Our current challenges that include perpetual spoiler Eskom throwing shade at our economy should not distract us from South Africa's impressive achievements.
No-one can deny we’ve notched up some good ones over the years. From such diverse responses to the challenges of the day as the Truth and Reconciliation Commission to the Hippo Water Roller, South Africans are fixers.
When it comes to the country’s marketing and advertising community, we’ve often rolled out innovative products and services showcasing our client or employer’s brands using blended models when budgets are tight.
In practice, this might mean two or more brands sharing a platform or the need to somehow subsidise a creative campaign to bring down the cost to the client.
Sorry state of affairs
I was recently reminded of subsidised marketing efforts while watching President Cyril Ramaphosa’s recent State of the Nation Address. During his annual update to the nation, the President highlighted the sorry state of affairs in South African education.
To remedy the dire lack of appropriate teaching materials and equipment in many schools, the President has promised to roll-out a tablet per learner over the next few years. Whether this promise will go the way of similar ‘laptop per child’ promises of the past remains to be seen, but we should all be hopeful and supportive of this latest initiative.
Tablets are much more appropriate to the school environment compared to laptops, while offering lower cost as well. Tablets can be pre-loaded with all manner of educational software; however, they do need access to mobile data for an optimal and up-to-date learning experience. This is where we go back to the subsidisation model so effectively deployed by the marketing and advertising community.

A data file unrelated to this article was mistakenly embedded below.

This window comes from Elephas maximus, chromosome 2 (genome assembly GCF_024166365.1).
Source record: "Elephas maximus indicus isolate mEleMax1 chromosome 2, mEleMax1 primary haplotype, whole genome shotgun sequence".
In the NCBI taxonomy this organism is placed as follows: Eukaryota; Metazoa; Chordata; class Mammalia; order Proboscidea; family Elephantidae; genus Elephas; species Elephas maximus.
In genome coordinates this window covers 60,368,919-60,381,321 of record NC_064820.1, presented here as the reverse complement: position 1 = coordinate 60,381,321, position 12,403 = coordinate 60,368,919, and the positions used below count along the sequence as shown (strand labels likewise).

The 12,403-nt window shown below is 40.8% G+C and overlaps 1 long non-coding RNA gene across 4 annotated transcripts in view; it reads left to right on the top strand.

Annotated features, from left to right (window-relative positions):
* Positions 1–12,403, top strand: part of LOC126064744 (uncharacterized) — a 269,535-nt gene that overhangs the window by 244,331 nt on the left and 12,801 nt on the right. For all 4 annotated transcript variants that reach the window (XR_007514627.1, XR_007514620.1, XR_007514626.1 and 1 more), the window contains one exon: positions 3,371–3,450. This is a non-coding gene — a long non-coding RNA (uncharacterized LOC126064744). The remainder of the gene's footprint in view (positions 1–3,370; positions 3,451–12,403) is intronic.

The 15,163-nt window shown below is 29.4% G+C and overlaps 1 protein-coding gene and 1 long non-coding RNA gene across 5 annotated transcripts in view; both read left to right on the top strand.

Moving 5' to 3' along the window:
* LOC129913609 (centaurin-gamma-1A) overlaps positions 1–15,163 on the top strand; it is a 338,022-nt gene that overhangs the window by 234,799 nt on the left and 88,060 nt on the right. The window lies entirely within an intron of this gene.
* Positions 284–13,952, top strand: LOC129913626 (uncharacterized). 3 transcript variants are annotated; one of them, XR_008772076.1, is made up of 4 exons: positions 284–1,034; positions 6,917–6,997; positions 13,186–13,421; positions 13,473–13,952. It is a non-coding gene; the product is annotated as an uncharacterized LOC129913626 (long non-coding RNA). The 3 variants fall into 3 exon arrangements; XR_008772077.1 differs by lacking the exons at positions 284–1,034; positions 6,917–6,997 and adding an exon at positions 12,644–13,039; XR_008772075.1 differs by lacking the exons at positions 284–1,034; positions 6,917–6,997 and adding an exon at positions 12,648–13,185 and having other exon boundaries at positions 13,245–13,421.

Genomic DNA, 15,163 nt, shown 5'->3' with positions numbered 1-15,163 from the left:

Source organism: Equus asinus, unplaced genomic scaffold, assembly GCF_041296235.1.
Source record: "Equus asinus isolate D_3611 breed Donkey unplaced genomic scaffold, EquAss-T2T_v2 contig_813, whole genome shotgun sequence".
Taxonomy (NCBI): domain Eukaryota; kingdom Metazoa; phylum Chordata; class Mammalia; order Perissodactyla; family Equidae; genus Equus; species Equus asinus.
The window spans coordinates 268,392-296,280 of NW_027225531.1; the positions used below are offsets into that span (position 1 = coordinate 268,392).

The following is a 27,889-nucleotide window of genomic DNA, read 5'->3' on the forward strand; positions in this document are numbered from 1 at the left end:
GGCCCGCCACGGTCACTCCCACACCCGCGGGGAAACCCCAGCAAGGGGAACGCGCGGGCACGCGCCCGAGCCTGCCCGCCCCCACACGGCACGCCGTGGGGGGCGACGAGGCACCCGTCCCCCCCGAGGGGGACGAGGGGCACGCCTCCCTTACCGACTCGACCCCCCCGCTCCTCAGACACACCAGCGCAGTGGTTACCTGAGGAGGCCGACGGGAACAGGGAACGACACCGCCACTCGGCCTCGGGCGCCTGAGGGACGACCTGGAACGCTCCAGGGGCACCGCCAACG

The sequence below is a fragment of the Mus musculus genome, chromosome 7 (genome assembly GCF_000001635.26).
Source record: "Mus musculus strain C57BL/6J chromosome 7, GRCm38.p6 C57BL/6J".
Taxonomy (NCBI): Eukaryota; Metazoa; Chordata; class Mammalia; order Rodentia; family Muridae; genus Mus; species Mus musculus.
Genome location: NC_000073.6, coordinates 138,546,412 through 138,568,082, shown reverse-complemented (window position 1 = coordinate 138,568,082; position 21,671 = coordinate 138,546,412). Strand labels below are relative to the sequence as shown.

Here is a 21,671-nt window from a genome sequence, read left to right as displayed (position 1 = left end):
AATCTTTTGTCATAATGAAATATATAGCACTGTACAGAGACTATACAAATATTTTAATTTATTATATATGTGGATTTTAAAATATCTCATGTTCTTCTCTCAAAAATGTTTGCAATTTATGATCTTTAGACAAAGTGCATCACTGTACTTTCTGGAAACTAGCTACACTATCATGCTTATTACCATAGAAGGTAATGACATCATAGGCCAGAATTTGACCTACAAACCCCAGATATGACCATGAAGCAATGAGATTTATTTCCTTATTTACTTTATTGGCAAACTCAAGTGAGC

The declining cost of mobile data following Icasa’s announcements around its market enquiry into the historically-exorbitant cost of mobile data is starting to see some pretty innovative rollouts of Wi-Fi.
One such model could be effectively used in schools to power President Ramaphosa’s promised tablet roll out. Advertising is being used by one entrepreneur to subsidise the roll out of free Wi-Fi in public places, which could ostensibly include schools.
We’ve seen advertising banners being erected on school fields, gates and fences for years now, while commercial ads are regularly placed in school newspapers to thank local businesses for their support.
Surely it is time for the powers that be to consider allowing the roll out of ad-subsidised Wi-Fi within school grounds as a way to power the tablets promised by the President? If we add the declining cost of mobile data to the mix, it really does seem like the time is right for subsidised school Wi-Fi.
I doubt many parents still see the internet as some sort of window on a debauched world to be avoided. It’s obvious now that the worldwide web is the greatest learning tool since movable type. If South Africa is to improve its atrocious global rankings in maths and science education, in particular, we need to start using the country’s marketing and advertising community to roll out wireless school Internet access subsidised by advertising.